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The age of sovereign failure
In the Globe and Mail, Michael Ignatieff has an excellent column on the age of sovereign failure:
It is always good to be skeptical about what governments tell us. But we are beyond skepticism now, into a deep and enduring cynicism. There will come a day when they are not crying wolf and we will not believe them. Then we will be in trouble. Some trust in government is a condition of democracy and security alike. That trust has been weakened and can’t be rebuilt until sovereigns say what they mean, mean what they say and do what they promise.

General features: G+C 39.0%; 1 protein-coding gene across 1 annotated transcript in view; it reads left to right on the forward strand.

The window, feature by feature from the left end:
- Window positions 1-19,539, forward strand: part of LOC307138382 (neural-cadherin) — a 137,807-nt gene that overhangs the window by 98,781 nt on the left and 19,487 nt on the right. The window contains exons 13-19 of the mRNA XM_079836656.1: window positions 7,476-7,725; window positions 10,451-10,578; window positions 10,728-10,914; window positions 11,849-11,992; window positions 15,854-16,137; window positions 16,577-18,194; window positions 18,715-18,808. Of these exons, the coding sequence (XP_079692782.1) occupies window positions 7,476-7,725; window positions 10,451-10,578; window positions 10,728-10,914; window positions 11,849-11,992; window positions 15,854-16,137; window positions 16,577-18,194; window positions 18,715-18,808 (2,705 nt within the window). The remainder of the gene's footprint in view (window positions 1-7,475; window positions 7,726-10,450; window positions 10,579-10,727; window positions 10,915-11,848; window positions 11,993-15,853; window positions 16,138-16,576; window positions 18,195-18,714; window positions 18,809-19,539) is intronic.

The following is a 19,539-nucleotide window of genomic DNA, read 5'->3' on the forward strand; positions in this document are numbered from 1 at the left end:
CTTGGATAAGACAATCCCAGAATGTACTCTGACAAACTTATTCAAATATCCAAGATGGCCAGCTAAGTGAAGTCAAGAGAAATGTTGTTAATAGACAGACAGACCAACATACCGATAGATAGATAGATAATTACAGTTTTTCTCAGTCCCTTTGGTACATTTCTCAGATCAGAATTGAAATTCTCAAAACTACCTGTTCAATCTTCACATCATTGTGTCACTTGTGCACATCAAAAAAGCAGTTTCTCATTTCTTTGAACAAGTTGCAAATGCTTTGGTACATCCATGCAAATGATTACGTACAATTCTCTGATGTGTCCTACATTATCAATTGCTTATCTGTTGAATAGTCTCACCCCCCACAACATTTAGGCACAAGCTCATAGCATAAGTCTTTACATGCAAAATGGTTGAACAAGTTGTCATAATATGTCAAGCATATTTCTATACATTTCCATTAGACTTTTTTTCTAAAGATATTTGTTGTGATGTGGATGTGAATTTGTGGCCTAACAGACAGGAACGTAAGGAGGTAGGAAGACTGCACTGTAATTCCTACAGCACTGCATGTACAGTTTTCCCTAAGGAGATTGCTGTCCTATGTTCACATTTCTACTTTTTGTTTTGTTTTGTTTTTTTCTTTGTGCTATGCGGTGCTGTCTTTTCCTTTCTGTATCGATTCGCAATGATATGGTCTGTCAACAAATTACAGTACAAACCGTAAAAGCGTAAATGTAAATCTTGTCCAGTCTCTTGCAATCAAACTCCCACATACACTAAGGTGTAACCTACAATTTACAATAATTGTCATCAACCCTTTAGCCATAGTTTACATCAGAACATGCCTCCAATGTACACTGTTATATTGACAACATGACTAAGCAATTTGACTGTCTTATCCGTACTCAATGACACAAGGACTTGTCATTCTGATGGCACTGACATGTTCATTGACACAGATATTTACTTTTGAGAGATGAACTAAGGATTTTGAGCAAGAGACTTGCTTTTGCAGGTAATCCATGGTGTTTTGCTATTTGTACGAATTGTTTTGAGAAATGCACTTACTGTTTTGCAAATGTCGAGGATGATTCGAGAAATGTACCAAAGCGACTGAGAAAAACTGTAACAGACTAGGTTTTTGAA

While there are a lot of things a government might do, there are a few things that only a government can do: protect the people, rescue them when they are in danger, regulate against catastrophic risk and safeguard the full faith and credit of their currency.
If terror challenges democracy, the answer is more democracy, not less; more accountability and openness, not less. The question is whether the secret power we have allowed to spring up in our name is under any kind of democratic control. Do our elected representatives keep our secret agencies under sufficient scrutiny? Does the press know what is being done in our name?
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